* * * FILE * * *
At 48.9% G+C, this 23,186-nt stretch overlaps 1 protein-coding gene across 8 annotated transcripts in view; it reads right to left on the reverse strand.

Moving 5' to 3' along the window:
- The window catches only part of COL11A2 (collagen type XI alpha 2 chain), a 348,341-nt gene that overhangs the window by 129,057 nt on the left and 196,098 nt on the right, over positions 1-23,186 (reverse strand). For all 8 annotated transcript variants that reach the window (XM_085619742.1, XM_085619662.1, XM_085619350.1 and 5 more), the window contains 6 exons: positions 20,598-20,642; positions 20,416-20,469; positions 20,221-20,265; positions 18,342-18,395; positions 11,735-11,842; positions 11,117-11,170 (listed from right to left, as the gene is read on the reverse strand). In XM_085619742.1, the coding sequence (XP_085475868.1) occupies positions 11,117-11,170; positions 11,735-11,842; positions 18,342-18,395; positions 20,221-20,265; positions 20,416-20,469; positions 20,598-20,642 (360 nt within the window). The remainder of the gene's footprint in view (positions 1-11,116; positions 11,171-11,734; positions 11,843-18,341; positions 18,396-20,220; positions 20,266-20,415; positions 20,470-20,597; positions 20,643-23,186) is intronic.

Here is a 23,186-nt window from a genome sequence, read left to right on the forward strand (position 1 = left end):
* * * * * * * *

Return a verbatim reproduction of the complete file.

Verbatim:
At 48.9% G+C, this 23,186-nt stretch overlaps 1 protein-coding gene across 8 annotated transcripts in view; it reads right to left on the reverse strand.

Moving 5' to 3' along the window:
- The window catches only part of COL11A2 (collagen type XI alpha 2 chain), a 348,341-nt gene that overhangs the window by 129,057 nt on the left and 196,098 nt on the right, over positions 1-23,186 (reverse strand). For all 8 annotated transcript variants that reach the window (XM_085619742.1, XM_085619662.1, XM_085619350.1 and 5 more), the window contains 6 exons: positions 20,598-20,642; positions 20,416-20,469; positions 20,221-20,265; positions 18,342-18,395; positions 11,735-11,842; positions 11,117-11,170 (listed from right to left, as the gene is read on the reverse strand). In XM_085619742.1, the coding sequence (XP_085475868.1) occupies positions 11,117-11,170; positions 11,735-11,842; positions 18,342-18,395; positions 20,221-20,265; positions 20,416-20,469; positions 20,598-20,642 (360 nt within the window). The remainder of the gene's footprint in view (positions 1-11,116; positions 11,171-11,734; positions 11,843-18,341; positions 18,396-20,220; positions 20,266-20,415; positions 20,470-20,597; positions 20,643-23,186) is intronic.

Here is a 23,186-nt window from a genome sequence, read left to right on the forward strand (position 1 = left end):